The Lim family hires domestic help Terry (Angeli Bayani), who hails from the Philippine province of Iloilo to keep an eye on him on their son, Jiale (Koh Jia Ler), a troublemaker at school.
The Singaporean couple is going through a rough patch as husband, Keng Teck Lim (Chen Tian Wen), has loses his sales executive job, but unable to tell anyone about his predicament. His pregnant wife, Hwee Leng (Yeo Yann Yann), still clings on her mentally-draining position in order to augment family income. The film focuses on Auntie Terry's relationship with each member of the family, despite cultural differences and the challenges of the period's financial crisis. Auntie Terry treated Chen like her own child with untiring generosity, and had shown kindness to her employers. Her love and persistence finally paid off when her ward finally changed his ways and became affectionate towards his nanny.
“Ilo Ilo” was inspired by the true story of Singaporean director Anthony Chen and the Filipina nanny who raised him. This film is Singapore's entry for the 68th Academy Awards to be held in March 2014.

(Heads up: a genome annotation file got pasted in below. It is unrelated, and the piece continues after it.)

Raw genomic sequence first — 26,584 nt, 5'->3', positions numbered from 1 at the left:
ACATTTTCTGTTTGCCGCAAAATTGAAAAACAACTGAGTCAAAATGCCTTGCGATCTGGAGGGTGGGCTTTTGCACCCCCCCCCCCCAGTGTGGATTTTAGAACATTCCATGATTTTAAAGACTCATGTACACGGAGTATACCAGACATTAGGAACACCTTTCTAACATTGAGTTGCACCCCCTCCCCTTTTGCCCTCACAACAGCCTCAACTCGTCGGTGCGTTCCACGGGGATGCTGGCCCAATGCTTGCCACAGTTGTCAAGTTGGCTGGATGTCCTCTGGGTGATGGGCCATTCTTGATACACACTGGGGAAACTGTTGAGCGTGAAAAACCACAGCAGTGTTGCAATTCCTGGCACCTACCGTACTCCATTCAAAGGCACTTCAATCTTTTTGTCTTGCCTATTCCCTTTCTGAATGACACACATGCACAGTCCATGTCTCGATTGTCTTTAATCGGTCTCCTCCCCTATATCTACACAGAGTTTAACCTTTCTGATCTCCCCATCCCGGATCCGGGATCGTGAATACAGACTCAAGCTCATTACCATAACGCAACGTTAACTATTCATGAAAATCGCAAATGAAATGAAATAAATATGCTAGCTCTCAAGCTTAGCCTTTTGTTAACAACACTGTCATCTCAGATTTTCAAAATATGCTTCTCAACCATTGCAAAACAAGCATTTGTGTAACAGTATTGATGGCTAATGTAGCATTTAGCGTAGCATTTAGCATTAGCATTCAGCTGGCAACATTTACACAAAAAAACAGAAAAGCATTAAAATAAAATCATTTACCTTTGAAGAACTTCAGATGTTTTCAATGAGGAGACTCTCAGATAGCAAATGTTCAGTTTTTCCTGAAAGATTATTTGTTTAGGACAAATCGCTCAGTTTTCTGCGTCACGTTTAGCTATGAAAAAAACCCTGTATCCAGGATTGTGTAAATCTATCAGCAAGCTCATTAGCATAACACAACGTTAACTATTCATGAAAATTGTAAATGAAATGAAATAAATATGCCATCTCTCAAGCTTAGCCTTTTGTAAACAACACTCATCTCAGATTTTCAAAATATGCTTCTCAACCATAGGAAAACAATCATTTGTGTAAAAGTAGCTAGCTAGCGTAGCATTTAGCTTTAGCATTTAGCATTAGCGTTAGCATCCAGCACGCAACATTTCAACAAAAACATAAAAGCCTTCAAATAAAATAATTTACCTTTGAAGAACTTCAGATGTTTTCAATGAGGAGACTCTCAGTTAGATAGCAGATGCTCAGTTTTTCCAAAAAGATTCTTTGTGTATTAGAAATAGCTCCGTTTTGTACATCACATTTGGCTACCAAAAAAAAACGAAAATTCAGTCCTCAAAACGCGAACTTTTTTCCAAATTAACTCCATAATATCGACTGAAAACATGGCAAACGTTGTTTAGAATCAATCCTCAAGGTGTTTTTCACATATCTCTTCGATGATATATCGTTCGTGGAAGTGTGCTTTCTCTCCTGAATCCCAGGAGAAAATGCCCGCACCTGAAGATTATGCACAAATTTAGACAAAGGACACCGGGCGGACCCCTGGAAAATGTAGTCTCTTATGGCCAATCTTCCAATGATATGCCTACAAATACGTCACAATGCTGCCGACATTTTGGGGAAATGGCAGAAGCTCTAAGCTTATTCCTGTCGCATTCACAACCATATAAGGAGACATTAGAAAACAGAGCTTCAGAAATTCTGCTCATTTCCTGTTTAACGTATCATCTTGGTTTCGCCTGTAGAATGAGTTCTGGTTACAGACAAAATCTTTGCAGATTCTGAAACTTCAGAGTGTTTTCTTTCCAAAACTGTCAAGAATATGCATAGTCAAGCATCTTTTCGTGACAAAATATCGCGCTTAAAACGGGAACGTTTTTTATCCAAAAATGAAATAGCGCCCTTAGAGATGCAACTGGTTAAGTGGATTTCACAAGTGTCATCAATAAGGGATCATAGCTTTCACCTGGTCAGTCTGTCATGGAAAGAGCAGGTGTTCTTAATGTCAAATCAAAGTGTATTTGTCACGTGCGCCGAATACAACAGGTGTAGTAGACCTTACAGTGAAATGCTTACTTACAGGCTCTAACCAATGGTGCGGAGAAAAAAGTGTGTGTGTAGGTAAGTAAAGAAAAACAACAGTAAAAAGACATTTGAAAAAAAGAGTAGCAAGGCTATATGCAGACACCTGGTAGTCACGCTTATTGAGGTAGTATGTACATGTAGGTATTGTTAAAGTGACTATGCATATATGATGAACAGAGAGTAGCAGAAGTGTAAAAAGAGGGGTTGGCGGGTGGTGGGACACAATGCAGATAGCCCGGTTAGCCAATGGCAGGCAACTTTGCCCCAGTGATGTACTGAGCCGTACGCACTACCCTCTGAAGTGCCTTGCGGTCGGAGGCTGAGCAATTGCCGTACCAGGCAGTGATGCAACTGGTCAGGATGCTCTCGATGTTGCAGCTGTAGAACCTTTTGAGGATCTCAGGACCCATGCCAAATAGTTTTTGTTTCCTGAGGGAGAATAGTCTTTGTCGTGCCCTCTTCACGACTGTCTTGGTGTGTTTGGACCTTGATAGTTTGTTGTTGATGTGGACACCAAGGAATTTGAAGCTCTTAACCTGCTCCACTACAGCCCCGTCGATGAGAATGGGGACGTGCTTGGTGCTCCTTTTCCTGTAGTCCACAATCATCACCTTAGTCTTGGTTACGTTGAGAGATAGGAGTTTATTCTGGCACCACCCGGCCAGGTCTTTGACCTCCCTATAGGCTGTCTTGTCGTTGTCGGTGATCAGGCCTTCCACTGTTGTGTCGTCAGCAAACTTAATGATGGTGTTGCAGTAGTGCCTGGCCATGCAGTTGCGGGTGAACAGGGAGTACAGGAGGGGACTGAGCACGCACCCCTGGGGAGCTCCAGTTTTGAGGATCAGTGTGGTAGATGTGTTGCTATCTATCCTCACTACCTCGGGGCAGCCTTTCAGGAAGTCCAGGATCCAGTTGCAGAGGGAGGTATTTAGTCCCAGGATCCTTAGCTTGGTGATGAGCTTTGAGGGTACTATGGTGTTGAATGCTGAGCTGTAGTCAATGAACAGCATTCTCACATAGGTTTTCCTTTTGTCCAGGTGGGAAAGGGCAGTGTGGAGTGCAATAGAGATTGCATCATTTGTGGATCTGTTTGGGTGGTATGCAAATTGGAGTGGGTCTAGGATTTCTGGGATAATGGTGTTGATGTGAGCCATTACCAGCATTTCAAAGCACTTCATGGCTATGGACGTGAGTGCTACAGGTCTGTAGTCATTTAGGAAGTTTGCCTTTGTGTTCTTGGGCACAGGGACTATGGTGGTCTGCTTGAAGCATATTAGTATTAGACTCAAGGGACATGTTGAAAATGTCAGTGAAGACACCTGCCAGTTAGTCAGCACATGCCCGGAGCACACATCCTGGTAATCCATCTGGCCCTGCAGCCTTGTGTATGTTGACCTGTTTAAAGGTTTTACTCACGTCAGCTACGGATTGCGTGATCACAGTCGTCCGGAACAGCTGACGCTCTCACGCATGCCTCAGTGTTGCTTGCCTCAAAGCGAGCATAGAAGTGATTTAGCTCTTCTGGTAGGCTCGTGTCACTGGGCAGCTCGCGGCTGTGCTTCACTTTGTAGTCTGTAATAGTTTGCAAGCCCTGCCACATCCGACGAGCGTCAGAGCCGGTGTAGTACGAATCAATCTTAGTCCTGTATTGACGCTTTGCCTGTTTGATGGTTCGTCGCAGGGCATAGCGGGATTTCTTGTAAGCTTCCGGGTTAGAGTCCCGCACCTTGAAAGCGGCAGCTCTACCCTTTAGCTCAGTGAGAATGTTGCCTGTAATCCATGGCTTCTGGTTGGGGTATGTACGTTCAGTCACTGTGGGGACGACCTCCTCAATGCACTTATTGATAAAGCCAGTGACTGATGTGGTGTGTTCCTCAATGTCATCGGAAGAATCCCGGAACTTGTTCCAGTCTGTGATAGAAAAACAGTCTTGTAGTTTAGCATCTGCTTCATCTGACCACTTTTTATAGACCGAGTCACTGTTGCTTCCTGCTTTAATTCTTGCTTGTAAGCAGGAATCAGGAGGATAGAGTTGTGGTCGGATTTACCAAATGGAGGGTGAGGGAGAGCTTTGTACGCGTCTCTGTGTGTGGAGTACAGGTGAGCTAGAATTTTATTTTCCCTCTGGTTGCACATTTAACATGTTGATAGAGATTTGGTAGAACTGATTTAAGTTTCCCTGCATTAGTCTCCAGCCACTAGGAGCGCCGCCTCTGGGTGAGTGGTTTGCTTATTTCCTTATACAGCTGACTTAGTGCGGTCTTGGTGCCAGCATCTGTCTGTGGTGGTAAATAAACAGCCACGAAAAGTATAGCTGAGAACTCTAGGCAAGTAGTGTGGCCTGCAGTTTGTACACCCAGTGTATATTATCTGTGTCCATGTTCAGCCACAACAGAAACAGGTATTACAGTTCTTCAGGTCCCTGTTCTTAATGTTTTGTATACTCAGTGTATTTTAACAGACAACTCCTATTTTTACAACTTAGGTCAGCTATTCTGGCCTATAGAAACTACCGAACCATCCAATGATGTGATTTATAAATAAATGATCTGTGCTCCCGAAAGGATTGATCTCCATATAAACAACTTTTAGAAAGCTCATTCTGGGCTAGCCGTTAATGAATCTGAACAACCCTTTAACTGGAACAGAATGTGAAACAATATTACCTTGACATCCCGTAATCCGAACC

Anthony Chen share, "I believe the universal experience of children growing up with maids is one of having a 'surrogate' mother, a friend and a confidant. What is intriguing and never brought to light is the emotional inter-relations created, nurtured, cherished, and yet brutally taken away when circumstances change."
"When I was much younger, my mother hired a Filipino maid to look after the children. Teresa was with us for a long 8 years until I was 12 years old. We called her Auntie Terry. When she left to return home, it was hard to bear, but we got used to her absence and somehow lost contact. The one thing that has stayed with me after all these years is the name of the place she was from, Iloilo, a province in the Philippines. That is how the title of the film came about." according to Chen.
"My experience is probably similar to many other kids in Singapore and in the region, where hardworking parents spend their days at work, leaving the young ones in the hands of a hired stranger. Not many films have been made on the subject of such maids, at least not in Singapore. And for those few ones, what the media portrays is usually of a negative kind – controversies of abuse concerning domestic helpers, where either the victims are the children they care for, or the maids become the victims of employers. What one forgets is that an entire generation of children has grown up in the hands of maids as both parents are working full-time in most families today."